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Chapter 1: Atisha the Thrice Great

That’s why for those who have experienced religion, all the scriptures become utterly useless, all methods become nonessential. When the goal is achieved the path is forgotten.

Atisha is one of the rare masters, rare in the sense that he was taught by three enlightened masters. It has never happened before, and never since. To be a disciple of three enlightened masters is simply unbelievable - because one enlightened master is enough, but this story that he was taught by three enlightened masters, has a very metaphorical significance also. And it is true, it is historical too.

The three masters that Atisha remained with for many years were, first Dharmakirti, a great Buddhist mystic. He taught him no-mind, he taught him emptiness, he taught him how to be thoughtless, he taught him how to drop all content from the mind and be contentless. The second master was Dharmarakshita, another Buddhist mystic. He taught him love, compassion. The third master was Yogin Maitreya, another Buddhist mystic. He taught him the art of taking the suffering of others and absorbing it into your own heart: love in action.

This could happen because all these three masters were great friends. They had started their search together; while they were on the way they had remained together, and when they attained they were still together.

Atisha became a disciple of Dharmakirti. Dharmakirti said to him, “I will teach you the first principle. For the second you will go to Dharmarakshita, and for the third to Yogin Maitreya. This way you will know all the three faces of the ultimate reality, the three faces of God - the trinity, the trimurti. And this way you will learn each face from the person who is the most perfect in it.”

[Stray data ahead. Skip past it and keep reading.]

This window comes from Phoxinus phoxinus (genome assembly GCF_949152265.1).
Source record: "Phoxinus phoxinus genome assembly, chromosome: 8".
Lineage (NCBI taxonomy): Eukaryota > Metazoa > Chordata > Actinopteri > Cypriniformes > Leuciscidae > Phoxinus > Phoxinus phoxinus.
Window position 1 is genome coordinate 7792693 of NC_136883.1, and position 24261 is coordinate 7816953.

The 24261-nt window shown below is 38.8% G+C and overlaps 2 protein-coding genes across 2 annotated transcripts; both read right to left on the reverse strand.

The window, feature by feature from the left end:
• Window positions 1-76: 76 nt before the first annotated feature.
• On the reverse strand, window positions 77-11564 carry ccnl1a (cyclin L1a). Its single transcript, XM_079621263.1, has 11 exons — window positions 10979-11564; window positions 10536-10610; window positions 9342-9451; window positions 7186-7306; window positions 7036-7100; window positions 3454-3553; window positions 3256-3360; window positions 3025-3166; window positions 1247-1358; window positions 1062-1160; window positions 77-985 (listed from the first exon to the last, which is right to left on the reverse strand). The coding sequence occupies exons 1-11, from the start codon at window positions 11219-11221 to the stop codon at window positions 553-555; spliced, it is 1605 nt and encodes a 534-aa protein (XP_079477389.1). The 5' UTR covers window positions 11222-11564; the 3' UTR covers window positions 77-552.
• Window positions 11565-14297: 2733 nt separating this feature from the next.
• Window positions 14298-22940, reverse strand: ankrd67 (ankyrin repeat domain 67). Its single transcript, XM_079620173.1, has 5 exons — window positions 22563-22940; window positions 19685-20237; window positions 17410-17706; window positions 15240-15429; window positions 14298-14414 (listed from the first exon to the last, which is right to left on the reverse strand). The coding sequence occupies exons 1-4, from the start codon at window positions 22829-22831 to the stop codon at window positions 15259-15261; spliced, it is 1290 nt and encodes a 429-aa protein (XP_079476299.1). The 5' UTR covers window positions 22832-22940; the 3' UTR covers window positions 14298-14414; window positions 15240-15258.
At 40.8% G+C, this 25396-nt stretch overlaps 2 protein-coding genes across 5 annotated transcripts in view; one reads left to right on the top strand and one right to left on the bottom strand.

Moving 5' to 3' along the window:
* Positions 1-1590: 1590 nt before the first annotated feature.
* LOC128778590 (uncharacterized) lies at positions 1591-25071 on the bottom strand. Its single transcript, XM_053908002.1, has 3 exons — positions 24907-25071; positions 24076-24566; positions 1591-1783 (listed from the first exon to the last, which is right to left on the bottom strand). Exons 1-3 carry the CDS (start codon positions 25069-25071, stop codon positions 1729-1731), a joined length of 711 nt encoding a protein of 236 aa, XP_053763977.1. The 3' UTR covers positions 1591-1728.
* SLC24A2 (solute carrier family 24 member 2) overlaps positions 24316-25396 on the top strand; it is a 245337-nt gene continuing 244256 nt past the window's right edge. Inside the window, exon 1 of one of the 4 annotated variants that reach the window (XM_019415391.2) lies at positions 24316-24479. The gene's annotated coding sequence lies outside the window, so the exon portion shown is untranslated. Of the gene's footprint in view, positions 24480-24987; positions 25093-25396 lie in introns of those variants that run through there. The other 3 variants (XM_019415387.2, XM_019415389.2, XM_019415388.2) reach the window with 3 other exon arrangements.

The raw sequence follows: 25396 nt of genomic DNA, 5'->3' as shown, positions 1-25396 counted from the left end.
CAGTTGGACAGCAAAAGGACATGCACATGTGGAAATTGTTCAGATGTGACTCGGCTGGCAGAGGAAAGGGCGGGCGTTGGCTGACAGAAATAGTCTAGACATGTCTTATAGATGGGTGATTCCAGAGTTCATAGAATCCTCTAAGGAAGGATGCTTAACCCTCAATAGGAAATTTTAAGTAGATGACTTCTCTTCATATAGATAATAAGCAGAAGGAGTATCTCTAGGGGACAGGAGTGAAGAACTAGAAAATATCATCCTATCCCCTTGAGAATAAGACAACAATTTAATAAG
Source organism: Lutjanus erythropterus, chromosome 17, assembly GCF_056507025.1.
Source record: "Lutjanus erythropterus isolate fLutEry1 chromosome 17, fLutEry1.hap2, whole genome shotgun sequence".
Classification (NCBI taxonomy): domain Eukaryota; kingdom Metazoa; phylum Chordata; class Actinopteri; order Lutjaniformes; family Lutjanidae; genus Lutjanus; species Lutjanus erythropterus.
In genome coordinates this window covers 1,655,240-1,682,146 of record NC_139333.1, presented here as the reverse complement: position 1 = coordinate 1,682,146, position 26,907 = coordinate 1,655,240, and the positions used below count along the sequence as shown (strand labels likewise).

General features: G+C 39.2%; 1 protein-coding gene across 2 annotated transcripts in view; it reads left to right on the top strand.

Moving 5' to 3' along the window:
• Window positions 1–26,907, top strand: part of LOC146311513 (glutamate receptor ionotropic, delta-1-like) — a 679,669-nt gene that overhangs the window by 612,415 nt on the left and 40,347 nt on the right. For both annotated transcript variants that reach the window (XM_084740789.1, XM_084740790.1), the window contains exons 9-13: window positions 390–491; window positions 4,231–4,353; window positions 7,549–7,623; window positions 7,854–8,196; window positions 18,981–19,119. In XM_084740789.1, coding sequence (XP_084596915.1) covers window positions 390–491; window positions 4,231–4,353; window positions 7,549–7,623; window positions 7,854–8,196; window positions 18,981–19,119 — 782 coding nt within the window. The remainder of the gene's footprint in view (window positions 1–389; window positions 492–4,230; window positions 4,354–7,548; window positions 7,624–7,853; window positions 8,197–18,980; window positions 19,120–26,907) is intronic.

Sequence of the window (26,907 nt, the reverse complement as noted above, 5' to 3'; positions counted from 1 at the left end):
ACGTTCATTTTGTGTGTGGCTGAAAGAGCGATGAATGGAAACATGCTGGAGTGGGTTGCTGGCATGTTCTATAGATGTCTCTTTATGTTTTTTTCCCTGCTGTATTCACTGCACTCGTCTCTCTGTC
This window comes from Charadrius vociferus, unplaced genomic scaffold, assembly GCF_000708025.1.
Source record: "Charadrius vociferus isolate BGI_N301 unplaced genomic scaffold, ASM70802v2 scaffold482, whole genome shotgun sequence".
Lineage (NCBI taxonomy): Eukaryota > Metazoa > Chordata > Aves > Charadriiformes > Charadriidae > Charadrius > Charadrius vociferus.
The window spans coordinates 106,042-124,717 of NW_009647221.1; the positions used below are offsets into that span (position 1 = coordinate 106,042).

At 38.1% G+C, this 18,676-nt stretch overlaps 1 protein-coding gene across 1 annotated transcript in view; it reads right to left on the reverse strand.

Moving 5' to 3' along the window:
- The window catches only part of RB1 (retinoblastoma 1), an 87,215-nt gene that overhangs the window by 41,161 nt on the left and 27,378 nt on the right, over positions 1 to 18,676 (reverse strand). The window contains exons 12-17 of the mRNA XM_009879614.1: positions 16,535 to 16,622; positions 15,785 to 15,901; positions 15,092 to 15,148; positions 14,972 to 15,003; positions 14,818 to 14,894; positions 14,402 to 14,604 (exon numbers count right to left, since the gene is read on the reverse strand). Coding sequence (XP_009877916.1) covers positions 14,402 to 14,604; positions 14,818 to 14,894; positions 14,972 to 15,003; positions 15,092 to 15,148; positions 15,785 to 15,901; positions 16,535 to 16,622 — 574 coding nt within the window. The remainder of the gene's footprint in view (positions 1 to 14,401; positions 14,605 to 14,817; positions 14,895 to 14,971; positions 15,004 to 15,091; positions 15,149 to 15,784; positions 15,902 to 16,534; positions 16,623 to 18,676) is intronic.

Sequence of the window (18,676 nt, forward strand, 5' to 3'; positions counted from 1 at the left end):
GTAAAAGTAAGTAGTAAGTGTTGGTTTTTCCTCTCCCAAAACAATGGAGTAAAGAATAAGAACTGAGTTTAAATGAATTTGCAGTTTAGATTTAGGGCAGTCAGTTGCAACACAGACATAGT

These are the three ways people reach to the ultimate. If you reach through emptiness you attain the other two also, but your path remains basically that of emptiness - you know more about emptiness, so emptiness will be emphasized in whatsoever you teach.

That’s what happened in Buddha’s case. He had attained through emptiness, hence his whole teaching became emptiness-oriented. There is no God in Buddha’s teaching, because God is a thought, content, an object - God is the other, and Buddha had attained by dropping the other. Buddha had attained by emptying his mind totally, hence there is no place for God, no place for anything at all. His path is the purest via negativa.

That was also the case with Dharmakirti. He was the perfect master of emptiness, a master par excellence of emptiness. And when Atisha had learned how to be empty, the master said, “It will be better for you to go to Dharmarakshita for the next step, because he has attained from a totally different path. Just as you can reach Everest from different sides, he has reached from a totally different path: the path of compassion. I can also teach you the path of compassion, but my knowing about that path is only known from the top.

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